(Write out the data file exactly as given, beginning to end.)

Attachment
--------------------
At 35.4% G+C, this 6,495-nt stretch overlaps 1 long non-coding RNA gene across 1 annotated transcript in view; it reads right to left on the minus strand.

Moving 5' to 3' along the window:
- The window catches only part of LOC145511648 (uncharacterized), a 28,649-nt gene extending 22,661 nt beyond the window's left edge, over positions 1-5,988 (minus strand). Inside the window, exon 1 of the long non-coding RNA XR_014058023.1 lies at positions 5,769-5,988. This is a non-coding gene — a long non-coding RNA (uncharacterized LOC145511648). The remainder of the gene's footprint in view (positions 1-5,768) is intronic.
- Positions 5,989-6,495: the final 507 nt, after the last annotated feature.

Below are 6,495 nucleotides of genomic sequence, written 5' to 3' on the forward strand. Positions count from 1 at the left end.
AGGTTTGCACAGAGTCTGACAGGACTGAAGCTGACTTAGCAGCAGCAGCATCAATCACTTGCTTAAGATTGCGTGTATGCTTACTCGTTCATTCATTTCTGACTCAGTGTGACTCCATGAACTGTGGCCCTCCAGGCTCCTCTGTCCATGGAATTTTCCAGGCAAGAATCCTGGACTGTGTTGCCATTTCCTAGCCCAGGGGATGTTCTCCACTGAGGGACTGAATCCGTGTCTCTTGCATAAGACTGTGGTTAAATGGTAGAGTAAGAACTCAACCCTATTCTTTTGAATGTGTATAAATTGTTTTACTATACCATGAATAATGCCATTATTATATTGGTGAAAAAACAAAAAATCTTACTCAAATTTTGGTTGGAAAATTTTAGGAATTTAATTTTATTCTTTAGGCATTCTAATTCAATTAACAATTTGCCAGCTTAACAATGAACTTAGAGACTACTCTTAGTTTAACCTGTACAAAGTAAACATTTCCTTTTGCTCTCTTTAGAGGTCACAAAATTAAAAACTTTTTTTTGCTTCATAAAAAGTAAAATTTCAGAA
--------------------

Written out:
At 35.4% G+C, this 6,495-nt stretch overlaps 1 long non-coding RNA gene across 1 annotated transcript in view; it reads right to left on the minus strand.

Moving 5' to 3' along the window:
- The window catches only part of LOC145511648 (uncharacterized), a 28,649-nt gene extending 22,661 nt beyond the window's left edge, over positions 1-5,988 (minus strand). Inside the window, exon 1 of the long non-coding RNA XR_014058023.1 lies at positions 5,769-5,988. This is a non-coding gene — a long non-coding RNA (uncharacterized LOC145511648). The remainder of the gene's footprint in view (positions 1-5,768) is intronic.
- Positions 5,989-6,495: the final 507 nt, after the last annotated feature.

Below are 6,495 nucleotides of genomic sequence, written 5' to 3' on the forward strand. Positions count from 1 at the left end.
AGGTTTGCACAGAGTCTGACAGGACTGAAGCTGACTTAGCAGCAGCAGCATCAATCACTTGCTTAAGATTGCGTGTATGCTTACTCGTTCATTCATTTCTGACTCAGTGTGACTCCATGAACTGTGGCCCTCCAGGCTCCTCTGTCCATGGAATTTTCCAGGCAAGAATCCTGGACTGTGTTGCCATTTCCTAGCCCAGGGGATGTTCTCCACTGAGGGACTGAATCCGTGTCTCTTGCATAAGACTGTGGTTAAATGGTAGAGTAAGAACTCAACCCTATTCTTTTGAATGTGTATAAATTGTTTTACTATACCATGAATAATGCCATTATTATATTGGTGAAAAAACAAAAAATCTTACTCAAATTTTGGTTGGAAAATTTTAGGAATTTAATTTTATTCTTTAGGCATTCTAATTCAATTAACAATTTGCCAGCTTAACAATGAACTTAGAGACTACTCTTAGTTTAACCTGTACAAAGTAAACATTTCCTTTTGCTCTCTTTAGAGGTCACAAAATTAAAAACTTTTTTTTGCTTCATAAAAAGTAAAATTTCAGAA